Faith and vocation

We recently requested your prayer for two crises, one of faith, one of vocation. Your outpouring of encouraging emails and assurances of continued and increasing prayer have been an immense boon. Thank you. One of our partners wrote about the visa crisis that she put a sticky note on her Visa card reminding her to pray for our situation every time she used it! Our response: “Shop ’til you drop: spend and be spent!”

Here’s the latest on both matters. The new restrictions on visas are explicitly designed to target people who draw a salary from within country but who are not paying taxes. Thus it makes sense that we should be exempt; nevertheless, we’ve been lumped into the same big category. However, we are hopeful and have reason to believe that the Ministry who grants our visas will indeed allow us to proceed as before, (though probably not without a fair amount of extra time and paperwork).  Please continue to pray that we will find favor with the authorities as our renewal date gets closer (early February).

Second, the months leading up to my last update were difficult both spiritually and physically for me. Multiple factors contributed to a season of discouragement, and for the most part, our circumstances remain unchanged. But my outlook, energy level, eagerness to pursue my calling here, and interest in the people around me have improved dramatically. And that, almost immediately after Bonnie Ruth’s call for prayer. Thank you, dear brothers and sisters, for fulfilling your role as rope holders, praying both for the peoples of Cambodia and for the ones you have sent here to win them.

Upcoming Pastors School

Most of my time right now is occupied preparing to teach in the next session of the Ratanakiri Pastors School, Oct. 29-Nov. 3. We will be covering Part 2 of an introduction to Systematic Theology, using the newly-translated Big Truths for Young Hearts (“Theology for Churches and Families” in Khmer). Please pray for me, my fellow teachers, and the church leaders who will meet that week. The Pastors School is one the primary reasons for our being in Cambodia; we see it as an essential means for strengthening and expanding the church among multiple people groups of northeast Cambodia.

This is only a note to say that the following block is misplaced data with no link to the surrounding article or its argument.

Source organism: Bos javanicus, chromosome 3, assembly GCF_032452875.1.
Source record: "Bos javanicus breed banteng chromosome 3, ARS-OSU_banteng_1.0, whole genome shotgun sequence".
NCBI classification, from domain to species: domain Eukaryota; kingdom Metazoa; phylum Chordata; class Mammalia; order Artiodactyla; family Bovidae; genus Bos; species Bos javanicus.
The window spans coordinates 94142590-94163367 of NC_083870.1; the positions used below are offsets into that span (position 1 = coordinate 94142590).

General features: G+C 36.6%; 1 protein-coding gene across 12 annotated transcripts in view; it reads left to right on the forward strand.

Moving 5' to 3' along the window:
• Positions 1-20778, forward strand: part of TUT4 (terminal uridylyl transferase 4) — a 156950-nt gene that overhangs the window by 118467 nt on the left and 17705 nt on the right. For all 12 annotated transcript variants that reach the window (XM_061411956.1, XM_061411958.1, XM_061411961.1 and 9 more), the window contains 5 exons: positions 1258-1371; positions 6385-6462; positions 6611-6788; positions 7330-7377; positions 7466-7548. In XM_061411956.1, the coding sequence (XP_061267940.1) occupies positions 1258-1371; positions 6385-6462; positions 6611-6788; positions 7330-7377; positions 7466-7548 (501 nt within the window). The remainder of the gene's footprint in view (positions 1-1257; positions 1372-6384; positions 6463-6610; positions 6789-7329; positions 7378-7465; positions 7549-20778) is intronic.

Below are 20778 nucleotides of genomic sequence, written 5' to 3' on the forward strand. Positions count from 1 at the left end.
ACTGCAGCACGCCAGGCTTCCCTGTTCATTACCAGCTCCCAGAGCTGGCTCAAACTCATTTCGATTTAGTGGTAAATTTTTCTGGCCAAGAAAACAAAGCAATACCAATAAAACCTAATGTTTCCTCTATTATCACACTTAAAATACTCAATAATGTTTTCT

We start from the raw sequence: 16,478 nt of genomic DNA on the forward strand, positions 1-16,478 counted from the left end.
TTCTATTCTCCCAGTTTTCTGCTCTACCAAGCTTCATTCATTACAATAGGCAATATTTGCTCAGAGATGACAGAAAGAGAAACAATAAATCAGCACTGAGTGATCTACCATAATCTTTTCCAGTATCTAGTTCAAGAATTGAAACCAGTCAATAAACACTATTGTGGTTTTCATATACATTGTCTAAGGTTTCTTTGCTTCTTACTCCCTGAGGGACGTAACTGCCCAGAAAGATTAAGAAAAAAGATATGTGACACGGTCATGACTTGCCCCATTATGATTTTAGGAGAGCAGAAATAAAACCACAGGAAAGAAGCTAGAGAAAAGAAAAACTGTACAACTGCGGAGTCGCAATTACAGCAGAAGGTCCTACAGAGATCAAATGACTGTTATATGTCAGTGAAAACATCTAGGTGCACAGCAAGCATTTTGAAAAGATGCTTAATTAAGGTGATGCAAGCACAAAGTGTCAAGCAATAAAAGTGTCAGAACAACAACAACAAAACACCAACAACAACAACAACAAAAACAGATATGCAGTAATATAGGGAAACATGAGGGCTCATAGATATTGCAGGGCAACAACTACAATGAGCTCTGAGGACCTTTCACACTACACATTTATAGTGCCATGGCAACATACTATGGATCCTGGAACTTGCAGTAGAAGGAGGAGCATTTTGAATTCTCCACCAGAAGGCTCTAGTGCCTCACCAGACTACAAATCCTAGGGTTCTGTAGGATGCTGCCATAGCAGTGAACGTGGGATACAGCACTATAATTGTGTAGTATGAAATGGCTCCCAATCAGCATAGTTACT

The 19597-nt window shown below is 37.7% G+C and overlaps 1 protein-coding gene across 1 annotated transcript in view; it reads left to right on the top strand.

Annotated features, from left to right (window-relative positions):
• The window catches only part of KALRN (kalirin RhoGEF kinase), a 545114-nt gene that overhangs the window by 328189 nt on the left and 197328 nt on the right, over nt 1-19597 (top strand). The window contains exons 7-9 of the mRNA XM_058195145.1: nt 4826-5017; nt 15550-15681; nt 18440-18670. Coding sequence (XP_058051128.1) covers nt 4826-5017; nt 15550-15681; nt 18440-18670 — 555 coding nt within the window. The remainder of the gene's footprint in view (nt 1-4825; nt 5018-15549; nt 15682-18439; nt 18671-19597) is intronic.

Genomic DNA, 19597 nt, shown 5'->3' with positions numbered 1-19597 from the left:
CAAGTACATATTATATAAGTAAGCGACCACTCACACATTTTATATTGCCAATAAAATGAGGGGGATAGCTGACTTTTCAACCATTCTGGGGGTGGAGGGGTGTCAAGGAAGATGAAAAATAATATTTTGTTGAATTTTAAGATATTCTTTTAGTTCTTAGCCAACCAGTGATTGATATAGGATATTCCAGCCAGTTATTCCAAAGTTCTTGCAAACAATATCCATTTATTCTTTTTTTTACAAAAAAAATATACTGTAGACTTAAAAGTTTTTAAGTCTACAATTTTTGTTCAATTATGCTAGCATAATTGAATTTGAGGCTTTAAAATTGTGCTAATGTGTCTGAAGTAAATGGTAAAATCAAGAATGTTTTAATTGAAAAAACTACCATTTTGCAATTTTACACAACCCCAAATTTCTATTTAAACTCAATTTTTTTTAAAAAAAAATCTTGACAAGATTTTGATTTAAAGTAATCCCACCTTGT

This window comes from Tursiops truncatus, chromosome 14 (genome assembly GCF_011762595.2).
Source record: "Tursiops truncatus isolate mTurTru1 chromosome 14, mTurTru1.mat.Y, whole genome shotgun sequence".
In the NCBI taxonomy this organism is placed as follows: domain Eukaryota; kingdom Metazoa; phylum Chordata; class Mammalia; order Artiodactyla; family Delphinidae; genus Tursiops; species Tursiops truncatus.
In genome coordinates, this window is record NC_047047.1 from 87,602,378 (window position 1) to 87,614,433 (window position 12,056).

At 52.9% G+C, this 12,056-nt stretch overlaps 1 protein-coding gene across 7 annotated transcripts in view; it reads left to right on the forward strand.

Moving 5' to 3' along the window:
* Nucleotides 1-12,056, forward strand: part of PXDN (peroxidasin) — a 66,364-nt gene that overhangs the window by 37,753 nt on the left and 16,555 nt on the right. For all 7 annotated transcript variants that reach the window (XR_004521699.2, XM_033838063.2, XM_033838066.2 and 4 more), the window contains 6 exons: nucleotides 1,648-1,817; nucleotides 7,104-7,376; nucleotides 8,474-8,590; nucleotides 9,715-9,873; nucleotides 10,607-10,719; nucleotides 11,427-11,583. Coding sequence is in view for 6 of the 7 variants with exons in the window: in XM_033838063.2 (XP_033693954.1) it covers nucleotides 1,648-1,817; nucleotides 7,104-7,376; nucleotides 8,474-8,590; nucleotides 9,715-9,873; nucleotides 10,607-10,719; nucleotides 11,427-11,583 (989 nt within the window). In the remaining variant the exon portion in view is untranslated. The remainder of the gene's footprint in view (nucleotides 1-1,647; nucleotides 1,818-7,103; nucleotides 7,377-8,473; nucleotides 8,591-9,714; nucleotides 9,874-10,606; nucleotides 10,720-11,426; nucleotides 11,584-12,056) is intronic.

Related to this, please pray for more opportunities for me to teach and preach here in Stung Treng. For one reason or another, such opportunities have been rare. I need such opportunities (for my own continued development); and we’re convinced from Scripture that the people around us need it as well.

Gospel opportunities

Leenaa and her two boys

Please pray for spiritual light in the lives of Leenaa (pictured above) and Sopiap (below). Leenaa is one of our many next-door neighbors. She and her three kids (11-year-old, Chet-traa is one of Judson’s favorite playmates) often show up at our house right at dinner time 😉 so we’ve been using these opportunities to share Christ with her. Like most Cambodians, Leenaa listens politely. Sopiap (whose medical and spiritual needs you’ve prayed for before) listens willingly as I share the gospel with her during our weekly visits; she even asks an occasional question.. Pray that both Sopiap and Leenaa would embrace the gospel personally.

Sopiap with one of her grandkids

Sopiap’s house has been flooded for the past month due to extra rains and poor drainage

Culture notes

A few anecdotes to inform, amuse, and burden …

The other day I was with Judson in a rice shop being peppered with the usual litany of Cambodian questions for me as a foreigner: What do you eat there? What’s the weather like? How many kids are you allowed to have? How much money does the government pay you per kid? Then came another common question: are you happier in America or Cambodia? When I said that I actually liked living in both places, a lady told me that here it’s better because we have freedom and there you don’t. Taken aback somewhat, I asked what she meant. Her explanation: People in America have to work, here we don’t!

Recently I was sitting in a secluded spot by the Sekong River that flows through our town when a man and woman in their mid- to late-twenties drove up on a moped. The woman disappeared into the woods while the man walked over about twenty feet from me and began to relieve himself (which is totally normal here) … directly onto his foot (which is a first for me)! Yep, and this was no accident either: emptied his entire bladder, right onto his propped-up foot. He then walked my way and sat down about ten feet from me, propped up his dripping foot, pulled out his phone and began to take a video … of me! As if I were the one who might be the subject of a Nat Geo documentary! Well, with the help of Google, I learned such practice has a long tradition (traceable to the Aztecs) in natural medicine. Sure enough, to top it all off (quite literally, actually), the woman shortly reappeared with a poultice of leaves she had gathered and applied it to her man’s foot.

The Sekong River during rainy season

Another first for me … Recently I visited a Christian friend (Cambodian) who currently lives in Laos but returned to Cambodia to renew his passport. He told me of a Christian family in his church there whose brother passed away. In the video he showed me, you can hear the family wailing all around as the coffin is taken away from the house on a cart being pulled by a walk-behind tractor, surrounded by a small crowd of people. What was so unusual was that the people taking the coffin were actually “kidnapping” the corpse, forcefully taking him from his Christian family in order to perform the traditional ceremonies that would ensure appeasement from the various spirits. While this is certainly a first in my experience, the fear that drives the kidnappers in this story is everywhere evident around us here in Cambodia. Please pray for true freedom, not from a hard day’s work, but from the fear that subjugates the peoples of SE Asia.